As France phases out common pesticides, regulator says farmers still need crop chemicals to control new plant diseases

France needs to retain pesticides to combat new plant diseases spread by international trade and climate change even as it tries to phase out some crop chemicals like glyphosate, the country’s health and safety agency said.

A first case was confirmed in France [in February] of a virus that can ravage tomato plants, which the ANSES agency said was one of a growing list of emerging diseases that risked taking hold in the country.

“…. The main response is eradication: you destroy and you disinfect,” ANSES director general Roger Genet told reporters on [Feb. 24] at the annual Paris farm show. “We need to keep a range of effective molecules and at the same time reduce their use as much as possible,” he said.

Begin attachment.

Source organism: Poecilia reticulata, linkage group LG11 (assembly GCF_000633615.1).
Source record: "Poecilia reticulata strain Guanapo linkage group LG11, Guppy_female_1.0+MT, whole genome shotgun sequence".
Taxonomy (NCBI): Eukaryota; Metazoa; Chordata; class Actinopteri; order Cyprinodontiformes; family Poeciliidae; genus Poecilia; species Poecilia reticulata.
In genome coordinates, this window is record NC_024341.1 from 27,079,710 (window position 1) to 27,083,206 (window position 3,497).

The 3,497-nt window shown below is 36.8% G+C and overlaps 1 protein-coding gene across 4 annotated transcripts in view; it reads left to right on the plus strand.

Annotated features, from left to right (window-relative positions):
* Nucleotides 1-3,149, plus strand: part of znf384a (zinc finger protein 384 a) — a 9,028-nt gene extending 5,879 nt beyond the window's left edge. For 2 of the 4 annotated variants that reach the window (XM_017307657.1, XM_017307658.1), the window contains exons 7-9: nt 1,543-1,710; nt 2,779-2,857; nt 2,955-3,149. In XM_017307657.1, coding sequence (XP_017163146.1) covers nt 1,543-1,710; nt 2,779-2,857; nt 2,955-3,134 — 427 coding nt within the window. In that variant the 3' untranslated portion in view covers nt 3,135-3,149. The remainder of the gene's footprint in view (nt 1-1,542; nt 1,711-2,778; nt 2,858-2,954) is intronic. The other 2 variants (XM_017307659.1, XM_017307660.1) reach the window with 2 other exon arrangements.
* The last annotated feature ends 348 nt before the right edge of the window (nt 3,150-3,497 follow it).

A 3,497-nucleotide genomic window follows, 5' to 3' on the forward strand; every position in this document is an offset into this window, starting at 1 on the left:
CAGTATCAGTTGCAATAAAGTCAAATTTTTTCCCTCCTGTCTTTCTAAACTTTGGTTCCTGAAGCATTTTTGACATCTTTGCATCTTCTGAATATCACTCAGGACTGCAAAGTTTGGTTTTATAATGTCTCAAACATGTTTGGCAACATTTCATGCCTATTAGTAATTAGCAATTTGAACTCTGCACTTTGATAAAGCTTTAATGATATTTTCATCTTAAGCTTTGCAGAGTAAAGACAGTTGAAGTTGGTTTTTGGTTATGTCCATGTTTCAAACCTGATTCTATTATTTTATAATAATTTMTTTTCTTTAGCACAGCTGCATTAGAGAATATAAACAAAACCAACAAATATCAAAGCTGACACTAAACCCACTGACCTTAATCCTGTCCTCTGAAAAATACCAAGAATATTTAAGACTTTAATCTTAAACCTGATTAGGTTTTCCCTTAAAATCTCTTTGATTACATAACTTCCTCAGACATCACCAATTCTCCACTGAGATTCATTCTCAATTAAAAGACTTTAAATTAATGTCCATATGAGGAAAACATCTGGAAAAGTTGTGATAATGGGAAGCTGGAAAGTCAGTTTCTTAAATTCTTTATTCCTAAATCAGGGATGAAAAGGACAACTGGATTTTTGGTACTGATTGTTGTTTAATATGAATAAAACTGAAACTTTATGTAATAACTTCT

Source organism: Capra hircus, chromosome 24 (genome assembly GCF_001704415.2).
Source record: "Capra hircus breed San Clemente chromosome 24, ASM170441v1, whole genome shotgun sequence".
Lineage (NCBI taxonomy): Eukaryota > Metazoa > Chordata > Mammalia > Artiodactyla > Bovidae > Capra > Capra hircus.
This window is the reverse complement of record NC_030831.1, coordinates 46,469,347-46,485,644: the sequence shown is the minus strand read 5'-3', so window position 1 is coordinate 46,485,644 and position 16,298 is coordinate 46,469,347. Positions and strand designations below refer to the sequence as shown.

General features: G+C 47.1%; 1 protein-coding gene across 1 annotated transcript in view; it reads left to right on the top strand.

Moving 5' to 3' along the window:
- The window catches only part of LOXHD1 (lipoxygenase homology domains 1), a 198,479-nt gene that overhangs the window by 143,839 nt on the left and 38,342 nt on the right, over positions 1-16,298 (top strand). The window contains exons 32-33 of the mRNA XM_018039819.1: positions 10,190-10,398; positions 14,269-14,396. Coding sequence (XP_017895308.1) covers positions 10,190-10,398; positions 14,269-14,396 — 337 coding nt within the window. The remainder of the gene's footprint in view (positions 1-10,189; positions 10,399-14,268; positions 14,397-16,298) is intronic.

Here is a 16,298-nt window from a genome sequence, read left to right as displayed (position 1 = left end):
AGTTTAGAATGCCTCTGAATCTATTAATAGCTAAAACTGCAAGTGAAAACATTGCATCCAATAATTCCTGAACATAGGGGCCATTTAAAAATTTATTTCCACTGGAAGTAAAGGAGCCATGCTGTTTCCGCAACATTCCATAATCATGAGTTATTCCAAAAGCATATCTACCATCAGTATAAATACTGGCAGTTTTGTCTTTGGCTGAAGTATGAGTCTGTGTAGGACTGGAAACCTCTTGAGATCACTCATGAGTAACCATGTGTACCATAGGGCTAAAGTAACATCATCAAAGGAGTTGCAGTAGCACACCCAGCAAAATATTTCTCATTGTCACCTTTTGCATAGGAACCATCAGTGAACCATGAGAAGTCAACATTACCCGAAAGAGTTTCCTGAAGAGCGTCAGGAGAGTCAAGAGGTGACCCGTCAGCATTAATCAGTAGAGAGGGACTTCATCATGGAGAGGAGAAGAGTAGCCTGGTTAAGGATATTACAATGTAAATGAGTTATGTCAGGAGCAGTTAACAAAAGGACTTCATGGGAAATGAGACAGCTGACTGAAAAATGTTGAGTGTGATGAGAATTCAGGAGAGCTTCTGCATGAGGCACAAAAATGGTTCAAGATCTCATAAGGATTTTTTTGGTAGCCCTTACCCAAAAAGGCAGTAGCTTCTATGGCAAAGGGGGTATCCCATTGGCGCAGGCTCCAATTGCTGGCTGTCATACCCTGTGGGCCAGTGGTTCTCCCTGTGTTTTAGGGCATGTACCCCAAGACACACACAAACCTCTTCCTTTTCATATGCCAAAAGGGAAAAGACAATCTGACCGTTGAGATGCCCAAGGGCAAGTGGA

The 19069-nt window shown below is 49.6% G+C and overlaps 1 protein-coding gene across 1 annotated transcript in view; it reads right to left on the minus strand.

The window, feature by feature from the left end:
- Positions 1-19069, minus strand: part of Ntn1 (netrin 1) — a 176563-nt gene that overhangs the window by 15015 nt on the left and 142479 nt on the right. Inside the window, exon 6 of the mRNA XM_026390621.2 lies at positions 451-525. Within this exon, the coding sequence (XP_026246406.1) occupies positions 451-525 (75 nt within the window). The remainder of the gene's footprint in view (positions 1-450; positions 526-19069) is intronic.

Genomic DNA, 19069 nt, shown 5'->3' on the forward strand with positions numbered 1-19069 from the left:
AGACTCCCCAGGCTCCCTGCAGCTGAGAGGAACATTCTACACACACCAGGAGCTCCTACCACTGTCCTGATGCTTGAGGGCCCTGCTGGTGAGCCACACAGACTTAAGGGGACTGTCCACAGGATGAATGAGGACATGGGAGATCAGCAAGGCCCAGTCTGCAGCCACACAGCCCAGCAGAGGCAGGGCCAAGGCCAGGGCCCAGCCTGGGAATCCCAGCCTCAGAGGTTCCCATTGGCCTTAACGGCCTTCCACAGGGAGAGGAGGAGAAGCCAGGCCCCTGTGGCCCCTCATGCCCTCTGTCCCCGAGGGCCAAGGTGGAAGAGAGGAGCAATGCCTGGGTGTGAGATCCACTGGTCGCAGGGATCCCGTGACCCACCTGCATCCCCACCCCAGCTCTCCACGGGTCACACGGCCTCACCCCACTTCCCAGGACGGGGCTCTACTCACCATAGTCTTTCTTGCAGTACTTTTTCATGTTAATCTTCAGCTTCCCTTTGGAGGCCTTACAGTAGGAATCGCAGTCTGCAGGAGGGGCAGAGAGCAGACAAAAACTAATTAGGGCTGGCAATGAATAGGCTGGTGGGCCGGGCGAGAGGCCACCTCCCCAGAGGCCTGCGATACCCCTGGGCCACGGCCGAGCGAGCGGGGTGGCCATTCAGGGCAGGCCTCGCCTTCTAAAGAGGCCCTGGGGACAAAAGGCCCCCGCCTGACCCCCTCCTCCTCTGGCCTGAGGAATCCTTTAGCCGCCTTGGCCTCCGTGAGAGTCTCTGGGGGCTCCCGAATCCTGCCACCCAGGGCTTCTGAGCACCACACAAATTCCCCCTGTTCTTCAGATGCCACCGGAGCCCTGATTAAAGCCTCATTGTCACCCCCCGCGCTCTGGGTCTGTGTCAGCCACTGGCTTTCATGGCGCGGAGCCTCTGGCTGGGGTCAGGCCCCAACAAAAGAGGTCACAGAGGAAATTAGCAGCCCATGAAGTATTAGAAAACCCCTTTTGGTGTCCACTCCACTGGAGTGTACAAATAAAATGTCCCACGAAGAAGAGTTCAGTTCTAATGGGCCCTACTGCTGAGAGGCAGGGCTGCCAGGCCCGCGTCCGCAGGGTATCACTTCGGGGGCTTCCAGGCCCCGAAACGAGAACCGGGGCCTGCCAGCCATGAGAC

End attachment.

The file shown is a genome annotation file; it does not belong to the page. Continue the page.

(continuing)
Related article:  Blind precaution: Europe's obsession with Precautionary Principle blocks agricultural innovation

As the agency that delivers permits for crop pesticides, ANSES has been at the center of fierce debate over pesticide use, including a government plan to phase out common weedkiller glyphosate.

ANSES said in December that it was withdrawing licenses for dozens of weedkillers due to insufficient data on safety risks or where there were alternatives, as it continued a government-requested review of glyphosate-based products.

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